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Two More Longtime NBCUniversal Execs Leaving the Company–Both are Well-Known and Have a Lot of Local TV Experience

Apr 12, 2011  •  Post A Comment

Two more executives are joining the exodus from NBCUniversal in the wake of the Comcast takeover.

Paula Madison, 58, the executive vice president of diversity at NBCUniversal, will leave May 20, Deadline.com reports.

Also, Don Browne, 68, will leave NBCUniversal June 30, the company has announced. Since 2005 Browne has been President of Telemundo. The announcement said Browne is retiring from the company.

Madison, will leave to work for her family’s investment business, the Deadline story reports. She joined NBCU in 1989 as assistant news director at WNBC-TV and then served as general manager of KNBC-TV, the story says. She became NBC’s first chief diversity officer in 2007.

She’s the third top NBC executive named in NBCUniversal President Steve Burke’s memo outlining the company’s post-merger structure to leave the company, the story says.

Browne first joined NBC in 1979 as NBC News Miami bureau chief. By 1991 he was EVP of NBC News. Then he went in local station management at the company, joining WTVJ, NBC’s owned-and-operated station in Miami.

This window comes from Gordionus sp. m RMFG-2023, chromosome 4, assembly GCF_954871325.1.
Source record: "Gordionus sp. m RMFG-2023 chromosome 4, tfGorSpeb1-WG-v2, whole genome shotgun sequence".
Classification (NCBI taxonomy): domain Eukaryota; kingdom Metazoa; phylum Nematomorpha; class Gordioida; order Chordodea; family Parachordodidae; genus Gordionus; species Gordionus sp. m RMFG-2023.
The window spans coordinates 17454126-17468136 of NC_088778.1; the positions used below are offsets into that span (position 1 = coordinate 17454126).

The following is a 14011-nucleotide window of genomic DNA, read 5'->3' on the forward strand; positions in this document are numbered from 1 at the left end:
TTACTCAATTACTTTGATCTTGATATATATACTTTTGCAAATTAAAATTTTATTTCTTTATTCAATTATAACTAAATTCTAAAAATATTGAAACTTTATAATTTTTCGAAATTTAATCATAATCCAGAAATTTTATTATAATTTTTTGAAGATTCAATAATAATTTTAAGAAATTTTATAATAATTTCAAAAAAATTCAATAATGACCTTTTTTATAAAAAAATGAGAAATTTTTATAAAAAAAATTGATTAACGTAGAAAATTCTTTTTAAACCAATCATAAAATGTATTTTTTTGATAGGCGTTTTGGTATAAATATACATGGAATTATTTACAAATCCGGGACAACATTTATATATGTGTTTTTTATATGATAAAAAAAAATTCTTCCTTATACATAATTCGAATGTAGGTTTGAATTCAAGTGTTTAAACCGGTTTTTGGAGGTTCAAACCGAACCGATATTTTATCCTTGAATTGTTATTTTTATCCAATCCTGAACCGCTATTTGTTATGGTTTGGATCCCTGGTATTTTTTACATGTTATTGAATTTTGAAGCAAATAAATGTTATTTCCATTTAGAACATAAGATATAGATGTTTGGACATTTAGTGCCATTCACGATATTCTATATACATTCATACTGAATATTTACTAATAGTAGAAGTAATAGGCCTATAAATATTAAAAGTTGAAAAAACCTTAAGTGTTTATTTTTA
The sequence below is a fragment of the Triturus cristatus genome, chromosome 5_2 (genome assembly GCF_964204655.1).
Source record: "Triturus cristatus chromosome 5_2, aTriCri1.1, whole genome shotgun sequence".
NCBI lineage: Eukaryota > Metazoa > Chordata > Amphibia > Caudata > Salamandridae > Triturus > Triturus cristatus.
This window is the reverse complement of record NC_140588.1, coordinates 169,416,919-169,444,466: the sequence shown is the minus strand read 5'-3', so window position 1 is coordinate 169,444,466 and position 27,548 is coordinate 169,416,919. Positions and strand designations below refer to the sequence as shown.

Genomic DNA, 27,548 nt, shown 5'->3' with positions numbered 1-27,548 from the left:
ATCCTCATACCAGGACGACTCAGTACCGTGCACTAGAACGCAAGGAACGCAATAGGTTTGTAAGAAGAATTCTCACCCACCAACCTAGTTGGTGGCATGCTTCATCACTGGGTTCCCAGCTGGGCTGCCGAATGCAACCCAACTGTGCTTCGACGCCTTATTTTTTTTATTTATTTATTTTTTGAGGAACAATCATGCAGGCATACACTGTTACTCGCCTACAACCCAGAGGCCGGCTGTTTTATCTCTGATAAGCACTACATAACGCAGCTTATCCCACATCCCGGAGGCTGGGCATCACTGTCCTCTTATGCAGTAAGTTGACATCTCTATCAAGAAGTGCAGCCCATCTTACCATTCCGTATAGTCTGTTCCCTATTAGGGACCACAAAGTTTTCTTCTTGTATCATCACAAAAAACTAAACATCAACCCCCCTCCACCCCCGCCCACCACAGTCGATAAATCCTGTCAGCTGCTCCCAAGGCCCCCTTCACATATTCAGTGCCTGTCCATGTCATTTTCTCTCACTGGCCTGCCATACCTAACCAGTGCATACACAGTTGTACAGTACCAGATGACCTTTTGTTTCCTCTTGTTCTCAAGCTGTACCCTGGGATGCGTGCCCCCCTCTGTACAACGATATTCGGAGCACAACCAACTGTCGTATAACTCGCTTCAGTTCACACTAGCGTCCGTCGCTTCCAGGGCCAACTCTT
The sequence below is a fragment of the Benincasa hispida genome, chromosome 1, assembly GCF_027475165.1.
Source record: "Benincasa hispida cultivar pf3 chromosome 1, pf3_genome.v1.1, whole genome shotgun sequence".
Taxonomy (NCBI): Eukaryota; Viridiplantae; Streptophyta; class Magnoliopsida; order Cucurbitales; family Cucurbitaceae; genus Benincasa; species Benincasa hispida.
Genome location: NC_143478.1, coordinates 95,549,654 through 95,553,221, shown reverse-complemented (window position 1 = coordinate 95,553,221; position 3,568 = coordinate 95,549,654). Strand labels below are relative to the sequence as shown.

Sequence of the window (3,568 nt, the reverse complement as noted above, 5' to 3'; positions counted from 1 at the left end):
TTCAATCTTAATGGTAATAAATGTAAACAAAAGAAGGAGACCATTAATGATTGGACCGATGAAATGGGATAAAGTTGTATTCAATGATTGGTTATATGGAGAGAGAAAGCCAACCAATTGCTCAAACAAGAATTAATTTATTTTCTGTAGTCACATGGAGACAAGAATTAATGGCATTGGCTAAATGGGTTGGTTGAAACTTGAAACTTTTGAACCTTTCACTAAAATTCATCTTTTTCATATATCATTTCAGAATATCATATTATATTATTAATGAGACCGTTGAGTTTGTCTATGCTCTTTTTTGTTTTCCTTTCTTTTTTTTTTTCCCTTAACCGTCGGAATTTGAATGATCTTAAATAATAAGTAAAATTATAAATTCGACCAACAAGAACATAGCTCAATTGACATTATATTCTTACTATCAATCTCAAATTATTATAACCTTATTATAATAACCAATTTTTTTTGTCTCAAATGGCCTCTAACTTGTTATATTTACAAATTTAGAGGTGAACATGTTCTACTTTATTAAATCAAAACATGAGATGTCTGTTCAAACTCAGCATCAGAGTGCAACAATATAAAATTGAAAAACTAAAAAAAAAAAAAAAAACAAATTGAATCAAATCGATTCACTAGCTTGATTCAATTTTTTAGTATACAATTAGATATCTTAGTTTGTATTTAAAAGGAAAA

One Comment

  1. I am sorry to see Paula Madison go. She is a woman of integrity. She took
    diversity very seriously and did not just become a face of good public relations without a quantifiable mission. Paula not only championed opportunities for people of color but she also made profound strides creating more opportunities for women in executive roles and opportunities for Gays and those that are physically challenged. If Mr. Burke plans to replace Paula, I hope he has someone in mind that will be pro-active for diversity and not just a gate keeper that presents an image of inclusion with no substance. I know this comment may receive a back-lash of retorts that claim in 2011 diversity is no longer needed. However before one espouses such a comment, most major studios have less than 11% of people of color included in their work force. When you look further at VP roles or other executive roles, that number is even lower. There is still work to be done regarding inclusion, equality, and the “American Dream” for all.

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